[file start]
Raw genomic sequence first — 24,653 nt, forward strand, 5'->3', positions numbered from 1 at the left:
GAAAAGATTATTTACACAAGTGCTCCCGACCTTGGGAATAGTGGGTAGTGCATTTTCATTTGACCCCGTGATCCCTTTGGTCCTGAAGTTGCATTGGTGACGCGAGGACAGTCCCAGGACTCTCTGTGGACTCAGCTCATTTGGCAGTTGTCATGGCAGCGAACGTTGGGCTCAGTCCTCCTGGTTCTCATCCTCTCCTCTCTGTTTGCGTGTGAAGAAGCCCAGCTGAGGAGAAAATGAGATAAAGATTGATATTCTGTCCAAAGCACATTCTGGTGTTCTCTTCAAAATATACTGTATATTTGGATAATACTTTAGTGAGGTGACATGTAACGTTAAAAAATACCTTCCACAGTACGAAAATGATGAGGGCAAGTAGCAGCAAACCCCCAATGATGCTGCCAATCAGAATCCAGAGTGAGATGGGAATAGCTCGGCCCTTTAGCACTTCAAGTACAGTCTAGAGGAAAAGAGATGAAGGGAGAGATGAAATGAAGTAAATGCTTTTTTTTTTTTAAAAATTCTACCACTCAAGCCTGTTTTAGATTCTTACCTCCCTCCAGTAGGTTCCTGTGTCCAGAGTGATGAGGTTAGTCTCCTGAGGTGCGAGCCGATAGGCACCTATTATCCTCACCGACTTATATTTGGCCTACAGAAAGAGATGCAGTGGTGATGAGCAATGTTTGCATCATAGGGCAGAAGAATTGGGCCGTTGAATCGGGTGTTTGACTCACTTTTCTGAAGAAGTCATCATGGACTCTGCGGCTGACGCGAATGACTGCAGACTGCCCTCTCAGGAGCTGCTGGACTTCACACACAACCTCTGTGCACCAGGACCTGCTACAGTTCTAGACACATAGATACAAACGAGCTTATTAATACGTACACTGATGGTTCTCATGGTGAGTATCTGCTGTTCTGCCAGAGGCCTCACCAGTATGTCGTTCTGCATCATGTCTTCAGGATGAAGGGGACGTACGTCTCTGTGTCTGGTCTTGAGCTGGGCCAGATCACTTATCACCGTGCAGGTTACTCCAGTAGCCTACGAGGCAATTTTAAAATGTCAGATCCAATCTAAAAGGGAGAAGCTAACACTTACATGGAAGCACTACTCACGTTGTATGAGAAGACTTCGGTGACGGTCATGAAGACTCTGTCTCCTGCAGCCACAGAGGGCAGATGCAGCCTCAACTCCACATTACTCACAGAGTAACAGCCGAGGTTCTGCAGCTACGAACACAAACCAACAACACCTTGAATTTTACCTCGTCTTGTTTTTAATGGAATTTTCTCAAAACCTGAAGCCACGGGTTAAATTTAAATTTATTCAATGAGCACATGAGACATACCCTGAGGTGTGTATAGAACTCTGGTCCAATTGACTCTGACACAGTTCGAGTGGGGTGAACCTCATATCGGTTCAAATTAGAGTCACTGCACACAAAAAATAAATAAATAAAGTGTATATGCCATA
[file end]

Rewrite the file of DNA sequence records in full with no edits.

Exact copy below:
Raw genomic sequence first — 24,653 nt, forward strand, 5'->3', positions numbered from 1 at the left:
GAAAAGATTATTTACACAAGTGCTCCCGACCTTGGGAATAGTGGGTAGTGCATTTTCATTTGACCCCGTGATCCCTTTGGTCCTGAAGTTGCATTGGTGACGCGAGGACAGTCCCAGGACTCTCTGTGGACTCAGCTCATTTGGCAGTTGTCATGGCAGCGAACGTTGGGCTCAGTCCTCCTGGTTCTCATCCTCTCCTCTCTGTTTGCGTGTGAAGAAGCCCAGCTGAGGAGAAAATGAGATAAAGATTGATATTCTGTCCAAAGCACATTCTGGTGTTCTCTTCAAAATATACTGTATATTTGGATAATACTTTAGTGAGGTGACATGTAACGTTAAAAAATACCTTCCACAGTACGAAAATGATGAGGGCAAGTAGCAGCAAACCCCCAATGATGCTGCCAATCAGAATCCAGAGTGAGATGGGAATAGCTCGGCCCTTTAGCACTTCAAGTACAGTCTAGAGGAAAAGAGATGAAGGGAGAGATGAAATGAAGTAAATGCTTTTTTTTTTTTAAAAATTCTACCACTCAAGCCTGTTTTAGATTCTTACCTCCCTCCAGTAGGTTCCTGTGTCCAGAGTGATGAGGTTAGTCTCCTGAGGTGCGAGCCGATAGGCACCTATTATCCTCACCGACTTATATTTGGCCTACAGAAAGAGATGCAGTGGTGATGAGCAATGTTTGCATCATAGGGCAGAAGAATTGGGCCGTTGAATCGGGTGTTTGACTCACTTTTCTGAAGAAGTCATCATGGACTCTGCGGCTGACGCGAATGACTGCAGACTGCCCTCTCAGGAGCTGCTGGACTTCACACACAACCTCTGTGCACCAGGACCTGCTACAGTTCTAGACACATAGATACAAACGAGCTTATTAATACGTACACTGATGGTTCTCATGGTGAGTATCTGCTGTTCTGCCAGAGGCCTCACCAGTATGTCGTTCTGCATCATGTCTTCAGGATGAAGGGGACGTACGTCTCTGTGTCTGGTCTTGAGCTGGGCCAGATCACTTATCACCGTGCAGGTTACTCCAGTAGCCTACGAGGCAATTTTAAAATGTCAGATCCAATCTAAAAGGGAGAAGCTAACACTTACATGGAAGCACTACTCACGTTGTATGAGAAGACTTCGGTGACGGTCATGAAGACTCTGTCTCCTGCAGCCACAGAGGGCAGATGCAGCCTCAACTCCACATTACTCACAGAGTAACAGCCGAGGTTCTGCAGCTACGAACACAAACCAACAACACCTTGAATTTTACCTCGTCTTGTTTTTAATGGAATTTTCTCAAAACCTGAAGCCACGGGTTAAATTTAAATTTATTCAATGAGCACATGAGACATACCCTGAGGTGTGTATAGAACTCTGGTCCAATTGACTCTGACACAGTTCGAGTGGGGTGAACCTCATATCGGTTCAAATTAGAGTCACTGCACACAAAAAATAAATAAATAAAGTGTATATGCCATA